The First and the Second.
This is a discussion on The First and the Second. within the The Second Amendment & Gun Legislation Discussion forums, part of the Related Topics category; I have been thinking about the difference between First and Second Amendment “hard core” supporters. Journalists and Shooters are quite adamant about defending a Constitutional ...
May 12th, 2006 12:36 AM
The First and the Second.
I have been thinking about the difference between First and Second Amendment “hard core” supporters. Journalists and Shooters are quite adamant about defending a Constitutional right and that is the way it should be but there is a difference between them and us and that might be the "following of the rules" and the immediacy of consequences when those rules are not followed.
Journalists have the Code of Ethics (Seek Truth and Report It. Minimize Harm. Act Independently. Be Accountable) and Shooters have the Four Rules of Gun Safety (All guns are always loaded! Never let the muzzle cover anything you are not willing to destroy! Keep your finger off the trigger until your sights are on the target! Always be sure of your target and what’s behind it) So why we see so few accredited Journalist actually following their Code of Ethics as we can detect by the increasing number of plagiarism and outright lies we see on TV and read in papers everyday? All these while we see the number of accidental shootings and gun mishandlings decrease. Why do we see Journalists doing whatever is possible to lessen our right while we are willing to defend theirs? My opinion is that they lack immediacy from the consequences of their misdeeds.
If you are careless or plain stupid handling your weapon and end up shooting someone, you see the results of your actions immediately. You see the blood, the pain and unless you are an unmitigated *******, your conscience will hit you full blast. A Journalist can write an article that ends up killing people but he does not see it happening and even if they realize what have they done, it is already in the past and has a battery of excuses and legalisms to hide behind.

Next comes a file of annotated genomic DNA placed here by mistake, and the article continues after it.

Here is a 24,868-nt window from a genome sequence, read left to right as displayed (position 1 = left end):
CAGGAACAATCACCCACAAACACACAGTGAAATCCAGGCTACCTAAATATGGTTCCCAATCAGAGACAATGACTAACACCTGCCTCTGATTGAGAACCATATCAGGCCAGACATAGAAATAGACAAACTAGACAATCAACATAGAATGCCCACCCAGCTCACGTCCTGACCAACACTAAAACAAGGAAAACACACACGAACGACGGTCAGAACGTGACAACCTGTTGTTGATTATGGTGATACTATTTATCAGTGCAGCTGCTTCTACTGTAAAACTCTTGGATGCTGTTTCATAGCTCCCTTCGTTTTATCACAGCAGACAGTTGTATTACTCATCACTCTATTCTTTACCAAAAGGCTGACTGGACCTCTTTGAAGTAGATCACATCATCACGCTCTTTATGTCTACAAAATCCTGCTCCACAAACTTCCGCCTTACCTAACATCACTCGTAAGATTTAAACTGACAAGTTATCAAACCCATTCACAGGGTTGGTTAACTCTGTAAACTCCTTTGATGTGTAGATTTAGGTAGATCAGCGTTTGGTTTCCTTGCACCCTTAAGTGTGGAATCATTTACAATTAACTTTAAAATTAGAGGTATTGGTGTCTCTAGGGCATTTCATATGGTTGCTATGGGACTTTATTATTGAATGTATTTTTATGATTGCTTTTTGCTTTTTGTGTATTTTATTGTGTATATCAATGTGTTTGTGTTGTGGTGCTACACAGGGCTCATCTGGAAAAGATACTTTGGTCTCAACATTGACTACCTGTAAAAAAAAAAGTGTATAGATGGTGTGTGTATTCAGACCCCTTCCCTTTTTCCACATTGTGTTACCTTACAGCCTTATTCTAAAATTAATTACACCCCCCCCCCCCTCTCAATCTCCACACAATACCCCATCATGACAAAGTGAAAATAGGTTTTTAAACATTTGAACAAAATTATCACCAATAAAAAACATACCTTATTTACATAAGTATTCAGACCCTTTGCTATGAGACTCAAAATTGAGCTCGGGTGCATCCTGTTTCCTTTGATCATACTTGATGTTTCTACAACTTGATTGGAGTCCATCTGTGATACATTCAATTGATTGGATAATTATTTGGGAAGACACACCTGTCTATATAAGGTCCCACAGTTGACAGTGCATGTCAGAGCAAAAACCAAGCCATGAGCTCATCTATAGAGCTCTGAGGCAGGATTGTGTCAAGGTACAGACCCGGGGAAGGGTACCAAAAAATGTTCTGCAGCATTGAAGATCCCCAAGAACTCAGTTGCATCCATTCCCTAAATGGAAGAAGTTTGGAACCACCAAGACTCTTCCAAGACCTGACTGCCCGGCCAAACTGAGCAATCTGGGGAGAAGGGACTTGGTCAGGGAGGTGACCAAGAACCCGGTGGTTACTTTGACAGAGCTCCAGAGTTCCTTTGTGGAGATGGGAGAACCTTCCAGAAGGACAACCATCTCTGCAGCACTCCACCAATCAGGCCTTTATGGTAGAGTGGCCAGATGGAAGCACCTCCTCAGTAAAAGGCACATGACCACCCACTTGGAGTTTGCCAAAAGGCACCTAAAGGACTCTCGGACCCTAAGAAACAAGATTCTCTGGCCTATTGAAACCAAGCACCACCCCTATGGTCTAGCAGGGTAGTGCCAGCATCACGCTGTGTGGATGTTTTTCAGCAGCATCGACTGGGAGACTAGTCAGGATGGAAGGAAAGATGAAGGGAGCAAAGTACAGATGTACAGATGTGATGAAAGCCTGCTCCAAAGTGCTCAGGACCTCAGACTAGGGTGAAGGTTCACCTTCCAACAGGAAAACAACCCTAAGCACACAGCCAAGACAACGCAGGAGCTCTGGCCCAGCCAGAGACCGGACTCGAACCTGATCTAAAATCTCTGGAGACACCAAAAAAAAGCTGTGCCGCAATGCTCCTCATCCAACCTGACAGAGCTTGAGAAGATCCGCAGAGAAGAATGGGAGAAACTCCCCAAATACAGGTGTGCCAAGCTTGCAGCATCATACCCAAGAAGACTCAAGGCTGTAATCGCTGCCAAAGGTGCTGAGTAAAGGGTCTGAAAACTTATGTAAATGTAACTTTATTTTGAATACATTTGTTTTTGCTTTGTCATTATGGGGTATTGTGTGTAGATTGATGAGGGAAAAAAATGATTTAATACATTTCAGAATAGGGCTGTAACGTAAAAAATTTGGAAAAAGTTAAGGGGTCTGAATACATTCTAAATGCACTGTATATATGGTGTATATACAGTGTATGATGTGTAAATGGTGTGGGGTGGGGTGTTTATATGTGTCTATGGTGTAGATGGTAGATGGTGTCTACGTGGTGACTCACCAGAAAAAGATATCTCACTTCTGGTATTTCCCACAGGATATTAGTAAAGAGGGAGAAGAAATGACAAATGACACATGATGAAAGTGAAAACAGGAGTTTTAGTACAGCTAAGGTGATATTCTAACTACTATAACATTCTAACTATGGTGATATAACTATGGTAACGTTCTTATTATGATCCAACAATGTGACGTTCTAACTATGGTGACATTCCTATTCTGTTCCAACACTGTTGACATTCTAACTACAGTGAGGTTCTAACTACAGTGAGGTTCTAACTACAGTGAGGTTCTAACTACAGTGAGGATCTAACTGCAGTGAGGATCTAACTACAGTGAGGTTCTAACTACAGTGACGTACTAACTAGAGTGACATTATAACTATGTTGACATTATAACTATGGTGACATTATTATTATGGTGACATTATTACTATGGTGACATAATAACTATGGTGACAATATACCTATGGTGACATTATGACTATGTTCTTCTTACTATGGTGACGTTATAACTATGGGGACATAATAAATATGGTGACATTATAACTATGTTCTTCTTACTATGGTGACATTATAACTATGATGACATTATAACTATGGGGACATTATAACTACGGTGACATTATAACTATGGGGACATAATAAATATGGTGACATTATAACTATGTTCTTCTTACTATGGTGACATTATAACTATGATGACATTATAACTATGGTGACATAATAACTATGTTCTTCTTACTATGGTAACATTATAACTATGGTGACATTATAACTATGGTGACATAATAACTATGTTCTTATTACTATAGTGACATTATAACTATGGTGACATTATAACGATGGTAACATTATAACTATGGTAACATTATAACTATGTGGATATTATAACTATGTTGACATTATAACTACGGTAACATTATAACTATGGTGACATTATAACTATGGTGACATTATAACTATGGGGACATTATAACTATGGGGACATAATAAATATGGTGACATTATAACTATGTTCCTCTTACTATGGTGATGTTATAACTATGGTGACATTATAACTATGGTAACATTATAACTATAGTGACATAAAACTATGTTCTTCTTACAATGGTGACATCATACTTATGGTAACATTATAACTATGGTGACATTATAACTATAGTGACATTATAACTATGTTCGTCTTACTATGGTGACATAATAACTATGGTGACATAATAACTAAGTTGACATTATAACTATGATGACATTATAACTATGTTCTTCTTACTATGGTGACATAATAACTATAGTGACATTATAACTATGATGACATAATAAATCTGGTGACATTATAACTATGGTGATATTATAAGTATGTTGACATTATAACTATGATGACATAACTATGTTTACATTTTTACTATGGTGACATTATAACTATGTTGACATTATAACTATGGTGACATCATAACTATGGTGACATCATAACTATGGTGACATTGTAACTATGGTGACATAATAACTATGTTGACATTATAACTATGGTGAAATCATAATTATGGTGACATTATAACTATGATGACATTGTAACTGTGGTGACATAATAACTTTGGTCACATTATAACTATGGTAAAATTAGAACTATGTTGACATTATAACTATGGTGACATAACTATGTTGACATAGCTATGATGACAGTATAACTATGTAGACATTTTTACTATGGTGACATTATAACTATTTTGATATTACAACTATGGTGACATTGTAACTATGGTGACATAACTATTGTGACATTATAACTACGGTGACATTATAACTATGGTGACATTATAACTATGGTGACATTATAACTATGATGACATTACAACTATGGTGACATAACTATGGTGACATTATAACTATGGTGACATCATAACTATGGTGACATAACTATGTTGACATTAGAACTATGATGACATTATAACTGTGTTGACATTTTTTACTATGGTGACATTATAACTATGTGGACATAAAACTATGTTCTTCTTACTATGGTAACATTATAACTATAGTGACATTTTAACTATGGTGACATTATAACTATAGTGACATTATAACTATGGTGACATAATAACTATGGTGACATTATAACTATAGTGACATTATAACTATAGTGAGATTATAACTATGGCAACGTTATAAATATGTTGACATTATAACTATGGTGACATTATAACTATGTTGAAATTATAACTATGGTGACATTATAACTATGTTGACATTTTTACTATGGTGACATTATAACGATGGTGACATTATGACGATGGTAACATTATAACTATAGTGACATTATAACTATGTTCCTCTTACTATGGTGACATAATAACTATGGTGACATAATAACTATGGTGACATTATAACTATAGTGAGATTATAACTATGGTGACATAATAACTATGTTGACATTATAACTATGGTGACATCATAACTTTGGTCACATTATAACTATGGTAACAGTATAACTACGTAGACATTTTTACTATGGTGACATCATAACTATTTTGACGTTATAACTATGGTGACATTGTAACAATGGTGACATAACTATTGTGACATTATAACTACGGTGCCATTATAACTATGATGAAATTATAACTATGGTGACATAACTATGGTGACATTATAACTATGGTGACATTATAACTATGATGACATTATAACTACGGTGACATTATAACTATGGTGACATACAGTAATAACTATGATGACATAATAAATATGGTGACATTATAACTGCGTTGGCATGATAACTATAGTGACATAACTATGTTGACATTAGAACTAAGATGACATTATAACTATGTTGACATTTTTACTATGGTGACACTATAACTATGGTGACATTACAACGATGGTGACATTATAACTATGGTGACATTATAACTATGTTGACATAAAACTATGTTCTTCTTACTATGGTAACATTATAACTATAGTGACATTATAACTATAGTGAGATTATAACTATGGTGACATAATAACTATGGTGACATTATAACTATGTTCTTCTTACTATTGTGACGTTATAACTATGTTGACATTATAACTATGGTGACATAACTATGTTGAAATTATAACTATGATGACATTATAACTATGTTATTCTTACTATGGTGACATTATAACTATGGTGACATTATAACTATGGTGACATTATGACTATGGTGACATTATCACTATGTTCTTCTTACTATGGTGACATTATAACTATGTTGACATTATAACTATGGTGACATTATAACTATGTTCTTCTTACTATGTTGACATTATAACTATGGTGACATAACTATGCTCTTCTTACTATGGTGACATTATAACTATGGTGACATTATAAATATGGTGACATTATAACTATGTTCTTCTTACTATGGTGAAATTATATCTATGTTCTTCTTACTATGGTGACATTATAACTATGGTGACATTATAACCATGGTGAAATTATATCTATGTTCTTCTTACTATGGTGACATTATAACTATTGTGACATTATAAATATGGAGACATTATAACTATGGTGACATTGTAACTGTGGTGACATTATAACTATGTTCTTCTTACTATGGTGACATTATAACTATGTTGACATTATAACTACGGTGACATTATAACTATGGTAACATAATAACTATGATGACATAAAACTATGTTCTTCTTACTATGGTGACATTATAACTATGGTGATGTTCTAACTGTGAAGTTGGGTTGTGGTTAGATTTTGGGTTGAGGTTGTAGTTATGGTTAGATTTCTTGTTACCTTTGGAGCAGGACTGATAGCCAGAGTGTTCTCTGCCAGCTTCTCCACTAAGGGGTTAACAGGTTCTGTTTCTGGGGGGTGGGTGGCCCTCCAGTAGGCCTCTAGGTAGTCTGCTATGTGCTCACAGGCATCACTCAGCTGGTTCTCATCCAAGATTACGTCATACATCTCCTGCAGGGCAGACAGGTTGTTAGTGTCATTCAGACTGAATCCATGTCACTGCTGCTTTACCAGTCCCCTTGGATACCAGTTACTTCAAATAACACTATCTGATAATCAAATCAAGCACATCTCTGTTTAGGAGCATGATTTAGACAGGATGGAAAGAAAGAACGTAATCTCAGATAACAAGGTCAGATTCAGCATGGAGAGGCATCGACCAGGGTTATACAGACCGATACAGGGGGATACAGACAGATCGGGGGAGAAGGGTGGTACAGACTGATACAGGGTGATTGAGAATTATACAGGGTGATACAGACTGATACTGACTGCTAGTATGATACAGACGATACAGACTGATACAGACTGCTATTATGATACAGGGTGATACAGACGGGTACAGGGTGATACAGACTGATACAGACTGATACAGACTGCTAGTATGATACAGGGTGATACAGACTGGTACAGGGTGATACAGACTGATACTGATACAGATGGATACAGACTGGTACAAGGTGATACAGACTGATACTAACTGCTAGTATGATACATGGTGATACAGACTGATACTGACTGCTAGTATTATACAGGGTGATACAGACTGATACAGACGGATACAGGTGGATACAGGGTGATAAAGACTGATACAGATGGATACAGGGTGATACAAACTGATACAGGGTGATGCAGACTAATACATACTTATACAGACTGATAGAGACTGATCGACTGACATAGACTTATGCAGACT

Michael Isikoff wrote that infamous inaccurate article about Guantanamo guards desecrating the Koran and which led to riots that eventually killed 15 people in Afghanistan. He issued an apology and went on like nothing had happened. Can you imagine any one of use killing that many number? Do you think we could get away with an apology? We would be lucky to find a lawyer that would defend us. For Isikoff there was no immediacy when the consequences of his article came to life. The killed people were just some sound bite on the 6 O’clock news.
So what do you think? Am I off the reservation with this?
You have to make the shot when fire is smoking, people are screaming, dogs are barking, kids are crying and sirens are coming.
Ego will kill you. Leave it at home.
May 12th, 2006 11:10 AM
VIP Member (Retired Staff)
I think there is a huge divide regarding both culpability and consequences.
As you mention - almost always the journalist can ''just apologize'' and that is supposed to be enough. We on the other hand have all hell break lose when our side errs - aided and abetted by the media.
Main deal is - we are the under-dogs for starters and so have a disadvantage already. We mostly acknowledge if sensible, that free speech is not free, in as much as whoever says whatever, still has to accept the possibility of consequences, but unless into the realms of proveable slander (or libel of course with written word) - then there is little comeback.
If the journalists followed the lead of good and safe gun owners then the press would/could probably improve its image and output.
Chris - P95
NRA Certified Instructor & NRA Life Member.
"To own a gun and assume that you are armed
is like owning a piano and assuming that you are a musician!."
- a portal for 2A links, articles and some videos.
May 12th, 2006 02:58 PM
I'd say accountability rather than immediacy. Response to sensational journalism can be swift. Journalists are rarely held accountable for the consequences of their stories. Even when they are, it is often very difficult to prove malicious intent.
By the same token, when people act out in response to a story, I think the story is often the excuse rather than the cause.
May 16th, 2006 10:23 PM
I think that's probably an accurate way of looking at it. He hides behind "free press" despite his actions. We certainly can't hide behind "bear arms" if we kill 15 people. The results are the same, but for some reason the views are different. I guess personal responsibility doesn't matter to "them", while it's paramount for "us". I don't know how they can say it's not their fault...I really don't.
The only thing that stops bad guys with guns is good guys with guns. SgtD